“(I can’t get no) satisfaction” was certainly not on the sound track to the Arab revolts. But it might very well have been their subtext, according to the well-known Middle East scholar Bernard Lewis, who argued in an interview with the Jerusalem Post that the uprisings were fueled in part by sexual frustration. “In the Muslim world, casual sex, Western-style, doesn’t exist,” Lewis said. “If a young man wants sex, there are only two possibilities — marriage and the brothel. You have these vast numbers of young men growing up without the money either for the brothel or the bride-price, with raging sexual desire. On the one hand, it can lead to the suicide bomber. On the other hand, sheer frustration.”
This somewhat questionable reportage is followed by the sentence, “The theory has drawn virulent rebuttals from some and slow nods of acceptance from others.” (Neither the virulent rebutters nor the slow nodders are named.)
Yes, I realize that Bernard Lewis is 95, and that he’s perhaps a bit set in his ways. But, dearie, it’s never too late! Indeed, once he gets started, Mr. Lewis will find that it’s difficult to read through a contemporary Arab novel without stumbling across some treatment of non-marital sex and desire. But we’re not just looking for any treatment. For Lewis, we want truly interesting literary depictions of sex and attitudes toward sex.
We’ll start him out with two memoirs: Life is More Beautiful than Paradise, by Egyptian author Khaled al-Berry, which looks into the relationship between desire and Islamist organizations in upper Egypt, and Moroccan Abdellah Taia’s Salvation Army, a lovely discussion of desire, gay sex, the movies, and other things. Mr. Lewis can also find Taia’s “The Wounded Man” in the Beirut39 collection.
Habib Selmi’s The Scents of Marie-Claire has beautiful descriptions of the fading of a sexual relationship between a Frenchwoman and a Tunisian man.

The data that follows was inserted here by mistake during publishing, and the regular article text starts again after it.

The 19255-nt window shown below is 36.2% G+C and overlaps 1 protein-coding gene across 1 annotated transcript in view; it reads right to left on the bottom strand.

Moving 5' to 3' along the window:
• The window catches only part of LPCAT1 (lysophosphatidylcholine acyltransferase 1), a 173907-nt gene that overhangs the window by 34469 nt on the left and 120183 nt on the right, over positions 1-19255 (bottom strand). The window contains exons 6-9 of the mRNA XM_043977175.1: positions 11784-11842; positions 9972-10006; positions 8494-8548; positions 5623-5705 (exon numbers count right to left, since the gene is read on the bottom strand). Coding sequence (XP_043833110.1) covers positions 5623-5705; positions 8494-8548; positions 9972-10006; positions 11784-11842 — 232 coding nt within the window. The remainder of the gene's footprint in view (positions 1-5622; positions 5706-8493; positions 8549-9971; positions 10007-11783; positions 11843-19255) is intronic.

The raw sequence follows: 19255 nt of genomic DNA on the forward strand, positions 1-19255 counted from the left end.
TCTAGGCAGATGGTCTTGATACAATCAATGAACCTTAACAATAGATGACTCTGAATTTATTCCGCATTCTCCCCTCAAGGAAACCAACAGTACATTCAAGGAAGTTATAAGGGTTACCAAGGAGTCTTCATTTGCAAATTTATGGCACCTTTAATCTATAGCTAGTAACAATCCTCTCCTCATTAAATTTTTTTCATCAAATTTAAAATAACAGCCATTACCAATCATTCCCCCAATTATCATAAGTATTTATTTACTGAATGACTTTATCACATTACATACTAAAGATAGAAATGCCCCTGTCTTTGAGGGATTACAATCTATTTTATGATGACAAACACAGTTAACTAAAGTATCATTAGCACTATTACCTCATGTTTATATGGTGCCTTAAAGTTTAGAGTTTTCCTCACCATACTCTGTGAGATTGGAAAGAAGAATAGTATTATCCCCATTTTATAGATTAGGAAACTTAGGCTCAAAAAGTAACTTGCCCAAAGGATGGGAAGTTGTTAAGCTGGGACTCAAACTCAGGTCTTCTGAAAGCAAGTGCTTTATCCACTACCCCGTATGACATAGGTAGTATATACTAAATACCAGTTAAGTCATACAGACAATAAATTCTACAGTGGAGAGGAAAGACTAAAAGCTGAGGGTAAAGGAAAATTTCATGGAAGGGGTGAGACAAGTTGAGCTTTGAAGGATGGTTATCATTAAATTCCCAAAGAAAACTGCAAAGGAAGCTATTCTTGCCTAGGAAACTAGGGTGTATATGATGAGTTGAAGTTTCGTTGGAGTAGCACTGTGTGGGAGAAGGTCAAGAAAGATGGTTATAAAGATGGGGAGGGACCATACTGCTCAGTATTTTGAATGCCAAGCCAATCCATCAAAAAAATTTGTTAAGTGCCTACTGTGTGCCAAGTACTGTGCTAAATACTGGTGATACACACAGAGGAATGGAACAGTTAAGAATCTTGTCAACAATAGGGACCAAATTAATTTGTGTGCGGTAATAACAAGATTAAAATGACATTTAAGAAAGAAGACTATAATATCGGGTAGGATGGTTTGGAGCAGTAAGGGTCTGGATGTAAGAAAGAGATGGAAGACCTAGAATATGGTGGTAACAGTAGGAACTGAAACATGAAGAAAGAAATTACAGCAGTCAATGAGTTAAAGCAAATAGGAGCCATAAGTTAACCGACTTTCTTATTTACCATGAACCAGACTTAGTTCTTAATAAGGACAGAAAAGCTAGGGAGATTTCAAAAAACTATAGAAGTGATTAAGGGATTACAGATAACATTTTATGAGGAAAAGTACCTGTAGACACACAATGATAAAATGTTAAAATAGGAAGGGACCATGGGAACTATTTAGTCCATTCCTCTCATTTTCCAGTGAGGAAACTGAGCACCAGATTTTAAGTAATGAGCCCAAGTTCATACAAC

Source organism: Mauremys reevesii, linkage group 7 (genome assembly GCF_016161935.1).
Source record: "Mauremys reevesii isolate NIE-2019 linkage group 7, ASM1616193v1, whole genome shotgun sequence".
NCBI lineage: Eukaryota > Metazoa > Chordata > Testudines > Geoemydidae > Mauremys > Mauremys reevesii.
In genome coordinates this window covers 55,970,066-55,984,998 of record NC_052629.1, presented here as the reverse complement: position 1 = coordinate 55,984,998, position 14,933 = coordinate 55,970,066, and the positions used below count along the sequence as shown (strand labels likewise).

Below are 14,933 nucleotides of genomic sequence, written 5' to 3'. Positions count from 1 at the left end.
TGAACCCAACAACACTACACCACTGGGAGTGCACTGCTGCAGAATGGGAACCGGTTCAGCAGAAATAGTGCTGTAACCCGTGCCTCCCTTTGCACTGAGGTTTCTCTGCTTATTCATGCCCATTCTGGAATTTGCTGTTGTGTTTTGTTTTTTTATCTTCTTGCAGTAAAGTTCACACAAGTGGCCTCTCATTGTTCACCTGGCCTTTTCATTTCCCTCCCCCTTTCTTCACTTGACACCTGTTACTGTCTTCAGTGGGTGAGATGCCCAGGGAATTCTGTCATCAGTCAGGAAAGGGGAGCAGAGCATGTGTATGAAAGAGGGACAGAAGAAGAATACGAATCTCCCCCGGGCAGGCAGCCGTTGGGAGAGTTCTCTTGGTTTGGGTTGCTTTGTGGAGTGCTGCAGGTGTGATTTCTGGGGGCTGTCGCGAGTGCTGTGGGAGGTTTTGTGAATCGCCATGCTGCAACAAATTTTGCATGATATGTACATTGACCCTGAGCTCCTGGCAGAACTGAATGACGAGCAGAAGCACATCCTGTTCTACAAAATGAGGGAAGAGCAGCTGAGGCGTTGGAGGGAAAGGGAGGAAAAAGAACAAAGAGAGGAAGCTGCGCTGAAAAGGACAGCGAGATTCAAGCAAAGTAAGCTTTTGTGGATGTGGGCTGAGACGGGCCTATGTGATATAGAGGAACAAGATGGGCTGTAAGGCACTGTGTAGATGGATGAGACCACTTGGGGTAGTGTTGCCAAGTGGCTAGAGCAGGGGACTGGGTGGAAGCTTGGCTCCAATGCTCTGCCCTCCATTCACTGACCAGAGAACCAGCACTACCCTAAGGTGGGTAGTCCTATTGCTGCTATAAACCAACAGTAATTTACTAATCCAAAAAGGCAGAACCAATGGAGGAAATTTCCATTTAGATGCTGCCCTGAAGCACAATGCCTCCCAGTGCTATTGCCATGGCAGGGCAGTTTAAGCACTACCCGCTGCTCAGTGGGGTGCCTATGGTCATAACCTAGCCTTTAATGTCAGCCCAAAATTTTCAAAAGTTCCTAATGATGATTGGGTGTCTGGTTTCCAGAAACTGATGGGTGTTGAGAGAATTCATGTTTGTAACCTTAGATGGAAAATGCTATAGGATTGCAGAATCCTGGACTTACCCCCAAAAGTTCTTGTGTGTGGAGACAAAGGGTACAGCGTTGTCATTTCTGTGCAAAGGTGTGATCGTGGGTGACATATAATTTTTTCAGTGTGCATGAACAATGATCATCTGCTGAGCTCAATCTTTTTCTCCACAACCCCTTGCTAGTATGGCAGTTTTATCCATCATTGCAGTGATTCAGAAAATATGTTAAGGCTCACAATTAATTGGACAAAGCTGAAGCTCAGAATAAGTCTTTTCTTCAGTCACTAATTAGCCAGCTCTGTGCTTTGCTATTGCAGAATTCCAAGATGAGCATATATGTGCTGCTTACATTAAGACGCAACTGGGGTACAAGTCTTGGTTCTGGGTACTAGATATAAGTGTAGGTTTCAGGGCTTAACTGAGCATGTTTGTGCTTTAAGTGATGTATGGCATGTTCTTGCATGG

And Mr. Lewis will find that Hanan al-Shaykh’s The Story of Zahra is a must-read, for the relationships between family, power, and the enjoyment of sex. (More suggested al-Shaykh novels here.)
If he would like a more erotic break, he can read some of Adonis’s poems about desire.
Then Mr. Lewis will want to resume his literary quest to understand modern human sexuality by reading Mohammed Choukri’s For Bread Alone. He’ll unfortunately need to explore how desire can become twisted, and yoked into the service of other desires, by reading Elias Khoury’s Yalo. Yemeni novelist Zayd Mutee Dammaj also gives an interesting portrait of the relationship between power, culture, and sexual desire in his novel The Hostage.
If Mr. Lewis’s attention span is failing him, there’s a short excerpt of Jordanian author Ghalib Halasa’s Sultanah, trans. Ali Issa, posted on Jadaliyya.
Then, if Mr. Lewis needs a pick-me-up, for a freeing portrait of sex as (potential) liberation, he may explore So You May See, by Mona Prince. More about that book later in the week.
Of course, this is a serious issue deserving of serious treatment, such as:
Maya Mikdashi: What is Good Sex?